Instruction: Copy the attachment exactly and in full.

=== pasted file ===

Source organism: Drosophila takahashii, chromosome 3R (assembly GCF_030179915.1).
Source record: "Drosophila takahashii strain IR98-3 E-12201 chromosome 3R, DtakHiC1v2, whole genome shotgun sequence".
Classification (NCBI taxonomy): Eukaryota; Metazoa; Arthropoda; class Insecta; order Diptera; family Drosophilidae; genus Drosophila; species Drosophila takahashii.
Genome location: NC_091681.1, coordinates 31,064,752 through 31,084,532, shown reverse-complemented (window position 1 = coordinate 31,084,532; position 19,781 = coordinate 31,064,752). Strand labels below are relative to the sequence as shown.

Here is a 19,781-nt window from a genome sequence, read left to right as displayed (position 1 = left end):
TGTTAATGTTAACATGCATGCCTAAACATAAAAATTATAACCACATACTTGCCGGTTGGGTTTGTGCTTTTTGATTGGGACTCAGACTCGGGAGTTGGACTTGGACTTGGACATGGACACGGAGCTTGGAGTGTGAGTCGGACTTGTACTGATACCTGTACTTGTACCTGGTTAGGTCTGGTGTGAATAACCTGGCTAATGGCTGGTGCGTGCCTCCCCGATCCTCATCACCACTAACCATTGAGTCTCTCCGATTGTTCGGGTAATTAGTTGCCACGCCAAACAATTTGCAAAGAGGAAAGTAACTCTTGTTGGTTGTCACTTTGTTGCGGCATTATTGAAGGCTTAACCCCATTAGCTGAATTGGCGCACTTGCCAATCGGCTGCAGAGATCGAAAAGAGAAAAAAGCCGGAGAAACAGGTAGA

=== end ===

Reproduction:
Source organism: Drosophila takahashii, chromosome 3R (assembly GCF_030179915.1).
Source record: "Drosophila takahashii strain IR98-3 E-12201 chromosome 3R, DtakHiC1v2, whole genome shotgun sequence".
Classification (NCBI taxonomy): Eukaryota; Metazoa; Arthropoda; class Insecta; order Diptera; family Drosophilidae; genus Drosophila; species Drosophila takahashii.
Genome location: NC_091681.1, coordinates 31,064,752 through 31,084,532, shown reverse-complemented (window position 1 = coordinate 31,084,532; position 19,781 = coordinate 31,064,752). Strand labels below are relative to the sequence as shown.

Here is a 19,781-nt window from a genome sequence, read left to right as displayed (position 1 = left end):
TGTTAATGTTAACATGCATGCCTAAACATAAAAATTATAACCACATACTTGCCGGTTGGGTTTGTGCTTTTTGATTGGGACTCAGACTCGGGAGTTGGACTTGGACTTGGACATGGACACGGAGCTTGGAGTGTGAGTCGGACTTGTACTGATACCTGTACTTGTACCTGGTTAGGTCTGGTGTGAATAACCTGGCTAATGGCTGGTGCGTGCCTCCCCGATCCTCATCACCACTAACCATTGAGTCTCTCCGATTGTTCGGGTAATTAGTTGCCACGCCAAACAATTTGCAAAGAGGAAAGTAACTCTTGTTGGTTGTCACTTTGTTGCGGCATTATTGAAGGCTTAACCCCATTAGCTGAATTGGCGCACTTGCCAATCGGCTGCAGAGATCGAAAAGAGAAAAAAGCCGGAGAAACAGGTAGA